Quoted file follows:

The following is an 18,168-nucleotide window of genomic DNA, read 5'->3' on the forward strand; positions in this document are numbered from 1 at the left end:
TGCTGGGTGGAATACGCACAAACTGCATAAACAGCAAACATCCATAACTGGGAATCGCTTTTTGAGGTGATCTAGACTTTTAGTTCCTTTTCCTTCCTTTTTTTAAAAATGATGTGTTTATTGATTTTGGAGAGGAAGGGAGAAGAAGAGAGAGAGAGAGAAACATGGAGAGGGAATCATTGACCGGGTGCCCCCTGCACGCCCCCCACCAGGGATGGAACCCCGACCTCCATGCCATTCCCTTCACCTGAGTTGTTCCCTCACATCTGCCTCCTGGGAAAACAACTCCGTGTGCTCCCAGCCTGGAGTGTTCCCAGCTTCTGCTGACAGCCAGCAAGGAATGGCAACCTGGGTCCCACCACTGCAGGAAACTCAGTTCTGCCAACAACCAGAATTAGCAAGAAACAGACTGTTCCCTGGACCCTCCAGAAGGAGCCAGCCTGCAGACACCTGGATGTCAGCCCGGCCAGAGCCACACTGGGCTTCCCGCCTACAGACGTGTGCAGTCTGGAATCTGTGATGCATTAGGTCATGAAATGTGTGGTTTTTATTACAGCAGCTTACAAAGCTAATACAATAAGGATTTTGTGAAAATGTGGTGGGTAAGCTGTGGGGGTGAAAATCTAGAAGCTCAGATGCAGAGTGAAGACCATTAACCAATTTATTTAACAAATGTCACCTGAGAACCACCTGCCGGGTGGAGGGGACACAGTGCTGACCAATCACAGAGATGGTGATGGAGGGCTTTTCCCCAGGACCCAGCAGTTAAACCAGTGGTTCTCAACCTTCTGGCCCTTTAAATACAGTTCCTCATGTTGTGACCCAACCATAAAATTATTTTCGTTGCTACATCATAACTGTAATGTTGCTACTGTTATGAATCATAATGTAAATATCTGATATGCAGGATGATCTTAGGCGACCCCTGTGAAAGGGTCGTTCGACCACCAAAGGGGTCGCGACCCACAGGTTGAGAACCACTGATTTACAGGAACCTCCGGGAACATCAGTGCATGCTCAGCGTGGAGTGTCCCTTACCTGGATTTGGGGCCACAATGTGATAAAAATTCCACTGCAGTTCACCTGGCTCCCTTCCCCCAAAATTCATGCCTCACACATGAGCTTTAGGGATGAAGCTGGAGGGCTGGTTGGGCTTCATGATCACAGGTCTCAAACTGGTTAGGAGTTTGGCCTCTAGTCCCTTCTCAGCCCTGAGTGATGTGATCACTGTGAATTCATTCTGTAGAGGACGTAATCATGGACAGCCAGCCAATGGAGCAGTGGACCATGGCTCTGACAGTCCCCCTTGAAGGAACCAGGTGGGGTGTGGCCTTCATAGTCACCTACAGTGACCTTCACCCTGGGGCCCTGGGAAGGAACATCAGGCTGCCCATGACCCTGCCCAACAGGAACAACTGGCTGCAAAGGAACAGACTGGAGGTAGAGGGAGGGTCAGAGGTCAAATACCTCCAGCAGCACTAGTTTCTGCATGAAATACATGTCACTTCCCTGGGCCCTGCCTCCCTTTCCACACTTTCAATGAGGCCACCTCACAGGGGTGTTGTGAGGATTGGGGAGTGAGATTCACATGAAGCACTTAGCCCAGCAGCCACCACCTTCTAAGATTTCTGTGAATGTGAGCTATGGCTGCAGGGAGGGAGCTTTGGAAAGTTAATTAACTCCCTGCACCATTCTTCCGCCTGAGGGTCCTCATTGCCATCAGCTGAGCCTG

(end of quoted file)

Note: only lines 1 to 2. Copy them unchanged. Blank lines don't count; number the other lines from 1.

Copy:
The following is an 18,168-nucleotide window of genomic DNA, read 5'->3' on the forward strand; positions in this document are numbered from 1 at the left end:
TGCTGGGTGGAATACGCACAAACTGCATAAACAGCAAACATCCATAACTGGGAATCGCTTTTTGAGGTGATCTAGACTTTTAGTTCCTTTTCCTTCCTTTTTTTAAAAATGATGTGTTTATTGATTTTGGAGAGGAAGGGAGAAGAAGAGAGAGAGAGAGAAACATGGAGAGGGAATCATTGACCGGGTGCCCCCTGCACGCCCCCCACCAGGGATGGAACCCCGACCTCCATGCCATTCCCTTCACCTGAGTTGTTCCCTCACATCTGCCTCCTGGGAAAACAACTCCGTGTGCTCCCAGCCTGGAGTGTTCCCAGCTTCTGCTGACAGCCAGCAAGGAATGGCAACCTGGGTCCCACCACTGCAGGAAACTCAGTTCTGCCAACAACCAGAATTAGCAAGAAACAGACTGTTCCCTGGACCCTCCAGAAGGAGCCAGCCTGCAGACACCTGGATGTCAGCCCGGCCAGAGCCACACTGGGCTTCCCGCCTACAGACGTGTGCAGTCTGGAATCTGTGATGCATTAGGTCATGAAATGTGTGGTTTTTATTACAGCAGCTTACAAAGCTAATACAATAAGGATTTTGTGAAAATGTGGTGGGTAAGCTGTGGGGGTGAAAATCTAGAAGCTCAGATGCAGAGTGAAGACCATTAACCAATTTATTTAACAAATGTCACCTGAGAACCACCTGCCGGGTGGAGGGGACACAGTGCTGACCAATCACAGAGATGGTGATGGAGGGCTTTTCCCCAGGACCCAGCAGTTAAACCAGTGGTTCTCAACCTTCTGGCCCTTTAAATACAGTTCCTCATGTTGTGACCCAACCATAAAATTATTTTCGTTGCTACATCATAACTGTAATGTTGCTACTGTTATGAATCATAATGTAAATATCTGATATGCAGGATGATCTTAGGCGACCCCTGTGAAAGGGTCGTTCGACCACCAAAGGGGTCGCGACCCACAGGTTGAGAACCACTGATTTACAGGAACCTCCGGGAACATCAGTGCATGCTCAGCGTGGAGTGTCCCTTACCTGGATTTGGGGCCACAATGTGATAAAAATTCCACTGCAGTTCACCTGGCTCCCTTCCCCCAAAATTCATGCCTCACACATGAGCTTTAGGGATGAAGCTGGAGGGCTGGTTGGGCTTCATGATCACAGGTCTCAAACTGGTTAGGAGTTTGGCCTCTAGTCCCTTCTCAGCCCTGAGTGATGTGATCACTGTGAATTCATTCTGTAGAGGACGTAATCATGGACAGCCAGCCAATGGAGCAGTGGACCATGGCTCTGACAGTCCCCCTTGAAGGAACCAGGTGGGGTGTGGCCTTCATAGTCACCTACAGTGACCTTCACCCTGGGGCCCTGGGAAGGAACATCAGGCTGCCCATGACCCTGCCCAACAGGAACAACTGGCTGCAAAGGAACAGACTGGAGGTAGAGGGAGGGTCAGAGGTCAAATACCTCCAGCAGCACTAGTTTCTGCATGAAATACATGTCACTTCCCTGGGCCCTGCCTCCCTTTCCACACTTTCAATGAGGCCACCTCACAGGGGTGTTGTGAGGATTGGGGAGTGAGATTCACATGAAGCACTTAGCCCAGCAGCCACCACCTTCTAAGATTTCTGTGAATGTGAGCTATGGCTGCAGGGAGGGAGCTTTGGAAAGTTAATTAACTCCCTGCACCATTCTTCCGCCTGAGGGTCCTCATTGCCATCAGCTGAGCCTG